Few advocates of a broadened franchise thought they were extending it to the lower classes, immigrants, and former farm laborers who worked for wages in the nation’s new factories. Rhode Island offers a case in point. Its textile mills and small manufacturing attracted thousands of immigrants to Providence and other urban areas. The landowner-dominated legislature rejected a new state constitution in 1841 that included universal male suffrage, in large measure because of nativist concerns. What followed was an armed march on the capital and the subsequent p. 63↵arrest of protest organizers. In an 1849 case stemming from Dorr’s Rebellion (named after its leader), the US Supreme Court declined to interpret the Constitution’s guarantee of “a republican form of government” to require states to be democratic or more completely representative.
Dorr’s Rebellion was a harbinger of class-based efforts in the late nineteenth century to restrict the vote as waves of eastern and southern Europeans, Jews, and Asians flooded the nation’s cities. But it was an outlier during the pre–Civil War decades. Democracy, with its emphasis on popular consent, was the new American gospel. It roiled the nation with its promise of individual equality in a more perfect union: “The country is full p. 64↵of rebellion; the country is full of kings,” essayist Ralph Waldo Emerson observed in the mid-1840s. Participation in the nation’s affairs did not apply to women, blacks, and certain categories of white men, most often paupers, migrants, and felons, but few people doubted that the United States had birthed a new democratic age.
The Civil War and Reconstruction embedded representative democracy as the mode of constitutional government in the United States. Modern warfare has a leveling influence—the battlefield does not honor class distinctions—and the emphasis on equality and democracy as core constitutional values stemmed in part from its effects. The Reconstruction amendments made this clear by advancing a new, inclusive definition of citizenship depending solely on place of birth (or naturalization). They also pledged national power to ensure equal protection of law for all citizens and introduced a new equation that linked liberty, equality, and democracy. Freedom for all people (Thirteenth), unconditional equality before the law for all citizens (Fourteenth), and guaranteed access to the ballot box (Fifteenth) provided the constitutional frame for this turn.
From Reconstruction to 1920, two stories of democratic constitutionalism emerged. One was its formal expansion to excluded groups, as expressed through the right to vote; the more disturbing story was restriction of the right in law and practice. In 1876, the Supreme Court held that the Fifteenth Amendment did not confer the right to vote but only prohibited exclusion on racial grounds; it also eviscerated key provisions of the law passed to enforce the amendment. Throughout the South blacks effectively lost the right to vote by literacy tests, grandfather clauses, poll taxes, and intimidation because it was easy to deny the vote by legitimate means. As one black Georgia voter poignantly testified before a Senate committee, “You may vote till your eyes drop out … [but] there’s a hole in the bottom of the boxes some way and lets out our vote.”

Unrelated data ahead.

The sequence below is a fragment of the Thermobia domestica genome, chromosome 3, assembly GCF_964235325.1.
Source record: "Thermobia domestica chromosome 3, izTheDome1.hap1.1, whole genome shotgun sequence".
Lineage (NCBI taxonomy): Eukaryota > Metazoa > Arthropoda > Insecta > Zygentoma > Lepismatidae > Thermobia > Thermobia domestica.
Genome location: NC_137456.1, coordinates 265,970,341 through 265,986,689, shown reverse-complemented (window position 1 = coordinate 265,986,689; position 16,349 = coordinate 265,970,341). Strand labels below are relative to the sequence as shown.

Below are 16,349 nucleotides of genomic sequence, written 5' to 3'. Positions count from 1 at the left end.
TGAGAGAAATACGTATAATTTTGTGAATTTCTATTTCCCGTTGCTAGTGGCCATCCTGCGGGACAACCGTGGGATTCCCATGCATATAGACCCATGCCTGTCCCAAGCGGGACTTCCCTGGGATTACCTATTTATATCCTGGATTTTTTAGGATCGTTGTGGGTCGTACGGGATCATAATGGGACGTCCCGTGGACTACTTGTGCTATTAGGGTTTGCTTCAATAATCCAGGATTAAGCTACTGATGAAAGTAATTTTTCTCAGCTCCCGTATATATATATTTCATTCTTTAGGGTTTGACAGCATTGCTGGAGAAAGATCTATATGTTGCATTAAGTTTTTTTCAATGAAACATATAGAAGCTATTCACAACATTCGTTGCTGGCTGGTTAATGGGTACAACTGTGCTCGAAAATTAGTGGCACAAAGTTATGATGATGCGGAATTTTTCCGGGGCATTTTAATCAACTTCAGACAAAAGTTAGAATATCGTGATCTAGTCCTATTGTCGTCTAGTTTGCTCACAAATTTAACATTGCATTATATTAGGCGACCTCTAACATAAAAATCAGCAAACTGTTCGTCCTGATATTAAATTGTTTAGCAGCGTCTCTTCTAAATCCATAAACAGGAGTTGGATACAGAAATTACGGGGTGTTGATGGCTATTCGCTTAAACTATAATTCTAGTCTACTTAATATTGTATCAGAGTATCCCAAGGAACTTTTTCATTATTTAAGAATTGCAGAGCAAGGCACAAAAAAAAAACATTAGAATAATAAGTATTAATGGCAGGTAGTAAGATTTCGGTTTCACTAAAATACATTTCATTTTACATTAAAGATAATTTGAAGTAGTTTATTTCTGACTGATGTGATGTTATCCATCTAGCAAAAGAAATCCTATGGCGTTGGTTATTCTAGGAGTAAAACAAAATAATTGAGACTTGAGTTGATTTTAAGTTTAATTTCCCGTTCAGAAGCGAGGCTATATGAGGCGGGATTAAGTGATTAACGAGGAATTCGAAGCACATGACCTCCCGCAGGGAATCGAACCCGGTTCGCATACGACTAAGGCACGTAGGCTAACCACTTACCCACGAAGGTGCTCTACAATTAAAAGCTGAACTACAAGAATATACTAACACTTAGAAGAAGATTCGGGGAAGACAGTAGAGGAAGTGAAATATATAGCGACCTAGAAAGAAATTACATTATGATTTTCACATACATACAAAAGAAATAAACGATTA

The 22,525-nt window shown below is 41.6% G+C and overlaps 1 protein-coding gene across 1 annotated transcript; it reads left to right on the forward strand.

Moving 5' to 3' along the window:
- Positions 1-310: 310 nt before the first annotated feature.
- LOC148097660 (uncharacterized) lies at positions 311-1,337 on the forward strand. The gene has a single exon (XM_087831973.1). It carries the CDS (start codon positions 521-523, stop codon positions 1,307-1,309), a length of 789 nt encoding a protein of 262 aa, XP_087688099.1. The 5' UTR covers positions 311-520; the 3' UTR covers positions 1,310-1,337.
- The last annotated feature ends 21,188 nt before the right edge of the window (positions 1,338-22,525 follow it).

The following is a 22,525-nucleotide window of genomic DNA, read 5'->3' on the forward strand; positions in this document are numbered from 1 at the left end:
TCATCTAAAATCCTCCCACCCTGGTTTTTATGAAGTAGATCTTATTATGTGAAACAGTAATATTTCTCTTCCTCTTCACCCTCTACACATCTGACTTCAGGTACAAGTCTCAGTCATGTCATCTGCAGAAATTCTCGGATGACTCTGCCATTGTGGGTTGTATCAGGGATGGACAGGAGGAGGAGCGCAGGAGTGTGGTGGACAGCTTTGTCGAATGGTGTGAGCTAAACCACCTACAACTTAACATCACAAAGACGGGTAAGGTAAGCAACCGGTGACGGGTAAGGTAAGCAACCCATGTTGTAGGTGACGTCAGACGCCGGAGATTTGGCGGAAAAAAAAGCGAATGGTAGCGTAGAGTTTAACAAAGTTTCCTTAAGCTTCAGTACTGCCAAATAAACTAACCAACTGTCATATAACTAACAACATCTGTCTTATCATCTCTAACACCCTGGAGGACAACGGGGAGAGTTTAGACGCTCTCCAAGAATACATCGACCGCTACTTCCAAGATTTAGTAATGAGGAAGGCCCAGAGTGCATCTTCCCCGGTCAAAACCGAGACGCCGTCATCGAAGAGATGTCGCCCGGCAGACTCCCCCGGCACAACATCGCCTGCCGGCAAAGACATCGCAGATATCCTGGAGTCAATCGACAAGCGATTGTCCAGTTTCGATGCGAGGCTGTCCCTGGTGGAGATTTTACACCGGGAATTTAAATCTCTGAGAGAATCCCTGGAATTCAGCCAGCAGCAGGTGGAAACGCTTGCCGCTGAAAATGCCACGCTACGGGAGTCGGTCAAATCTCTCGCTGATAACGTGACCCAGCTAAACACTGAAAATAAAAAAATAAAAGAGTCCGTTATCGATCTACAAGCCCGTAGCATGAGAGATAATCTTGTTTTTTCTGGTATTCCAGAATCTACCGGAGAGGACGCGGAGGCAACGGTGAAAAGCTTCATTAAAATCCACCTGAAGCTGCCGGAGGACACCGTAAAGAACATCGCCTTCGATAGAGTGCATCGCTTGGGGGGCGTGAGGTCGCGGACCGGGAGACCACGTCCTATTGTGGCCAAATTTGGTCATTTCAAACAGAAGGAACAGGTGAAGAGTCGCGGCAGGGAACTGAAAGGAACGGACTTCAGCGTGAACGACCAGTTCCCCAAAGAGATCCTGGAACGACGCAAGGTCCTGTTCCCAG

p. 65A desire to limit voting by class also was common, as witnessed by an Alabama leader’s promise to keep “ignorant, incompetent, and vicious” white men from the polling booth. The effort worked. In Mississippi, for instance, turnout plummeted from 70 percent in the 1870s to 15 percent in the early twentieth century, a level that suggests how severely the new restrictions curbed not only black but also poor white voting.
The issue in the North centered on the 25 million new immigrants who flooded its cities from 1870 to 1920. Most arrivals were poor laborers—“dangerous classes”—from southern and eastern Europe who supported big-city political machines. Middle-class reformers sought to lessen their electoral influence by repudiating the notion that voting was a right and pushing for restrictions to purify the electorate. Literacy requirements (use of the Australian or secret ballot, a widely adopted reform, meant that voters must be able to read), exclusion of paupers, residency requirements, and elimination of alien suffrage were common. The Constitution posed no barrier because the Supreme Court interpreted the Reconstruction amendments to bar only official, overt discrimination. In practice, states had a free hand in determining who could vote and how.
The campaign for woman’s suffrage offered both a confirmation and a counterpoint to efforts to restrict the vote for other Americans. The Fourteenth and the Fifteenth Amendments specifically guaranteed the vote in federal elections to male citizens over 21 (Fourteenth) and by barring abridgement of suffrage based on “race, color, or pervious condition of servitude,” a standard that excluded white women. Woman suffrage implied an equality that went against cultural assumptions and held the unwelcome potential for wholesale restructuring of domestic and property law.
The US Supreme Court was no friendlier to women than drafters of the Reconstruction amendments had been. The justices shared p. 66↵the cultural assumptions of the age. In 1875, they ruled unanimously that the Fourteenth Amendment did not prevent states from confining the right to vote to men alone. Two years earlier they decided that it did not protect a woman’s petition for membership in the Illinois bar, with a concurring opinion noting, “[T]he natural and proper timidity and delicacy which belongs to the female sex evidently unfits it for many of the occupations of civil life.”